Chuck Close. Self-Portrait. 1991

Chuck Close Self-Portrait 1991

  • Not on view

Like many Post–Minimalist artists, Close values handiwork; he has used obsessively time-consuming and labor–intensive techniques to make portraits in a variety of mediums. The meticulous photorealism with which Close began his career, demonstrated in his portrait paintings of the 1970s and 1980s, gave way in the 1990s to an increasingly painterly style. To make Self-Portrait he mapped a large Polaroid photograph onto a roughly drawn grid of squares, then used a somber palette of grays and browns to fill in the squares with organic shapes resembling lozenges, donuts, and hot dogs. Together the shapes form an allover, teeming field of dark–hued abstraction that, from the short distance of a few steps, transforms into a recognizable, head–and–shoulders likeness of the artist. Viewers can see the component parts and the cohesive whole as well as the two-way street between them. In this way they collaborate with the artist in the breakdown and composition of the image.

Publication excerpt from The Museum of Modern Art, MoMA Highlights since 1980, New York: The Museum of Modern Art, 2007, p. 113.
Oil on canvas
8' 4" x 7' (254 x 213.4 cm)
Gift of UBS
Object number
© 2021 Chuck Close
Painting and Sculpture

Installation views

How we identified these works

In 2018–19, MoMA collaborated with Google Arts & Culture Lab on a project using machine learning to identify artworks in installation photos. That project has concluded, and works are now being identified by MoMA staff.

If you notice an error, please contact us at [email protected].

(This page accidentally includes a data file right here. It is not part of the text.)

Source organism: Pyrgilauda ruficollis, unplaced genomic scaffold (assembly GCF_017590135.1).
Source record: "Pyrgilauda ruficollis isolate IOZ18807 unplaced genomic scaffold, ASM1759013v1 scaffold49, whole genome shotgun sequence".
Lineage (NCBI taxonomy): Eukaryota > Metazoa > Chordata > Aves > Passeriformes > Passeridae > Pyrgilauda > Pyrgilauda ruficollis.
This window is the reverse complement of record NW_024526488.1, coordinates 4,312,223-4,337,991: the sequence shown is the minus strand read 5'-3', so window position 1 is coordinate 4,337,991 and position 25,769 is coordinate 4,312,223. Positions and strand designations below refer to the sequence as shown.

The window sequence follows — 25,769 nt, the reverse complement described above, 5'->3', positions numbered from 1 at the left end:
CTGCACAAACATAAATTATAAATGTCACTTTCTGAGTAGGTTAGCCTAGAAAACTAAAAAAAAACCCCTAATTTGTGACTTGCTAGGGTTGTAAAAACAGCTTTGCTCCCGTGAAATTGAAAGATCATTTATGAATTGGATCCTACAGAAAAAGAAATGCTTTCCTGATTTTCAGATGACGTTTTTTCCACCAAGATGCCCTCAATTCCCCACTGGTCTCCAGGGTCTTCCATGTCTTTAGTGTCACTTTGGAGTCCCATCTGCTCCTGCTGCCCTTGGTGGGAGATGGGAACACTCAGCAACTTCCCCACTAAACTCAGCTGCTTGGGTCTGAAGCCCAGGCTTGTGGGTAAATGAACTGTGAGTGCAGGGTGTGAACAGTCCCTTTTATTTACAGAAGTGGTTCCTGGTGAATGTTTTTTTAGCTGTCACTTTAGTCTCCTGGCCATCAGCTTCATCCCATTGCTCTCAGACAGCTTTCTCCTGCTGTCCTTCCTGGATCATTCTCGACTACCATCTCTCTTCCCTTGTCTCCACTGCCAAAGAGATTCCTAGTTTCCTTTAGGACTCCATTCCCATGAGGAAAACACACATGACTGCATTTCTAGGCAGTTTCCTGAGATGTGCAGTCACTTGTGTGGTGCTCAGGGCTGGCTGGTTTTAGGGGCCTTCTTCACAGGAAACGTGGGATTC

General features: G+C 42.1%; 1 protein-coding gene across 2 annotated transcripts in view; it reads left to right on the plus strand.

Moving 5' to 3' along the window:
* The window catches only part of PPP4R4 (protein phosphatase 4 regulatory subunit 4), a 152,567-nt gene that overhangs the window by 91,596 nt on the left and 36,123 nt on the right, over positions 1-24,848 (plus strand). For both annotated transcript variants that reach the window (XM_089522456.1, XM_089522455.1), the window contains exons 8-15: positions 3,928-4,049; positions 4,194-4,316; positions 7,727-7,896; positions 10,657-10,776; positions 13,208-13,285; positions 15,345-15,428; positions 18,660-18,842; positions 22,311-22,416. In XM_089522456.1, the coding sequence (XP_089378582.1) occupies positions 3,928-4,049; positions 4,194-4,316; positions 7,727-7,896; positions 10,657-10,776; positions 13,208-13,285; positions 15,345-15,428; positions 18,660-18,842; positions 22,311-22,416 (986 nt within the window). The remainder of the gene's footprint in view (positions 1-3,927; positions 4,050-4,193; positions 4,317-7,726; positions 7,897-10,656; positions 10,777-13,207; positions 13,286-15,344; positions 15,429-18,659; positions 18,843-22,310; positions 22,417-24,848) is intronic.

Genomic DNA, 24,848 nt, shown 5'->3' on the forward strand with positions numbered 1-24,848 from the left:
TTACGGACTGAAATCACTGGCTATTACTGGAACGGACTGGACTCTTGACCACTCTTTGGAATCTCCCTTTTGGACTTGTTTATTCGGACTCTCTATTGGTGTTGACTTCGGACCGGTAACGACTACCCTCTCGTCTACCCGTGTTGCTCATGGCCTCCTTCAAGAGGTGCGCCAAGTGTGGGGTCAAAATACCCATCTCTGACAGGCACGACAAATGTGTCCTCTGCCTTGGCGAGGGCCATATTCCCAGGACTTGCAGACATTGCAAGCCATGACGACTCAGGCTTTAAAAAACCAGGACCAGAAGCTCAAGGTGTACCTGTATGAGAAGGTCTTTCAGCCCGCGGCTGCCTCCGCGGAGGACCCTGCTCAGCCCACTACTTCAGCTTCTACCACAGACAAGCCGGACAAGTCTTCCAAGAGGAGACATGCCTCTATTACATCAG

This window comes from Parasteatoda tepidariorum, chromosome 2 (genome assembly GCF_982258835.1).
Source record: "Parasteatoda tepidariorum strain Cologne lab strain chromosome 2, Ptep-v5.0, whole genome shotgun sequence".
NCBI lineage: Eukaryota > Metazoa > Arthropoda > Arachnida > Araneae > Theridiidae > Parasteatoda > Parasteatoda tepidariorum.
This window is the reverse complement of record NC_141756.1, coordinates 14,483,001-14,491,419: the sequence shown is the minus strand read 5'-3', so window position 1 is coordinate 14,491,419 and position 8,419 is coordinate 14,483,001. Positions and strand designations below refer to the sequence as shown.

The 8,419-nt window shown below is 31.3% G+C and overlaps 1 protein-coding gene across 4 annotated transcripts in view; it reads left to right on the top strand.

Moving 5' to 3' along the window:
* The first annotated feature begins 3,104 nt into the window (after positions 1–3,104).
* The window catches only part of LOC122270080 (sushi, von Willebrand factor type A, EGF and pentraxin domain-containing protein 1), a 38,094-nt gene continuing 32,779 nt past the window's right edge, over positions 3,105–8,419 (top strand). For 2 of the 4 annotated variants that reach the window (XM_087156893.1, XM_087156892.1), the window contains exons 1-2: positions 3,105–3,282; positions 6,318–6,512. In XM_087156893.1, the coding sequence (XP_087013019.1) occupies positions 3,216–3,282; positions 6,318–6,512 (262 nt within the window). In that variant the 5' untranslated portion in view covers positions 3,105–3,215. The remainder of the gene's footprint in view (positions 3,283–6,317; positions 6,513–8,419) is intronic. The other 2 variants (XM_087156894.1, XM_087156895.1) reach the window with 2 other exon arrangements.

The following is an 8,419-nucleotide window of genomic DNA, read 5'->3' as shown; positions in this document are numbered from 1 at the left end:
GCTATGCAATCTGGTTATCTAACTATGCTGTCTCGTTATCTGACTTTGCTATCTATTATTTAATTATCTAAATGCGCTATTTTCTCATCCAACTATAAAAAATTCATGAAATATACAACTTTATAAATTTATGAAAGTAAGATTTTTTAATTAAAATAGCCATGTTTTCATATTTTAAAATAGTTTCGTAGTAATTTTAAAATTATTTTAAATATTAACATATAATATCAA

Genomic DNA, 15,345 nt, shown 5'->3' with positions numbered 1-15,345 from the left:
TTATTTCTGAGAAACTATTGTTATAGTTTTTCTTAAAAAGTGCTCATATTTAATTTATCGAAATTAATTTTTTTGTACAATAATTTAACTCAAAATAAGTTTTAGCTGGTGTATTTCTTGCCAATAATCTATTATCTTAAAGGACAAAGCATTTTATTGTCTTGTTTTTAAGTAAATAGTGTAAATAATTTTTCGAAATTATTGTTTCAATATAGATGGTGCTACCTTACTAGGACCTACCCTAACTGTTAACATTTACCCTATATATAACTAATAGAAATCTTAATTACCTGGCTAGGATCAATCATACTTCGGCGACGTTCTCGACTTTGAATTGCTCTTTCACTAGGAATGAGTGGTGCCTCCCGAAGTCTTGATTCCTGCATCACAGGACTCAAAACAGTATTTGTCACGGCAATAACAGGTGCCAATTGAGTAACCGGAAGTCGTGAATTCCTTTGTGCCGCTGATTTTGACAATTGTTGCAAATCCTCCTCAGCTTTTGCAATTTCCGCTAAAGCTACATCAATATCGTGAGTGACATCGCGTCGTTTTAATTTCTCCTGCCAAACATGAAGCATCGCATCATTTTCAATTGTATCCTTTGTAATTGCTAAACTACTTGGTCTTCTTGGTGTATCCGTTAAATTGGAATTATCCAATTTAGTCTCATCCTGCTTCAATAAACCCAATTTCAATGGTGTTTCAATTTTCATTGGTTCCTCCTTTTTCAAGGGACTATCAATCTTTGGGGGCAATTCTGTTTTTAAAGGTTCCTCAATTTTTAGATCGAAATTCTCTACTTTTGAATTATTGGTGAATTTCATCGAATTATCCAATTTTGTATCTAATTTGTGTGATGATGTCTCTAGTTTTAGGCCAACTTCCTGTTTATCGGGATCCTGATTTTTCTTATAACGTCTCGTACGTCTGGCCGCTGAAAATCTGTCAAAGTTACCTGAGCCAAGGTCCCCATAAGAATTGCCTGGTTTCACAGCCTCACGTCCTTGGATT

If you would like to reproduce an image of a work of art in MoMA’s collection, or an image of a MoMA publication or archival material (including installation views, checklists, and press releases), please contact Art Resource (publication in North America) or Scala Archives (publication in all other geographic locations).

All requests to license audio or video footage produced by MoMA should be addressed to Scala Archives at [email protected]. Motion picture film stills or motion picture footage from films in MoMA’s Film Collection cannot be licensed by MoMA/Scala. For licensing motion picture film footage it is advised to apply directly to the copyright holders. For access to motion picture film stills please contact the Film Study Center. More information is also available about the film collection and the Circulating Film and Video Library.

If you would like to reproduce text from a MoMA publication, please email [email protected]. If you would like to publish text from MoMA’s archival materials, please fill out this permission form and send to [email protected].


This record is a work in progress. If you have additional information or spotted an error, please send feedback to [email protected].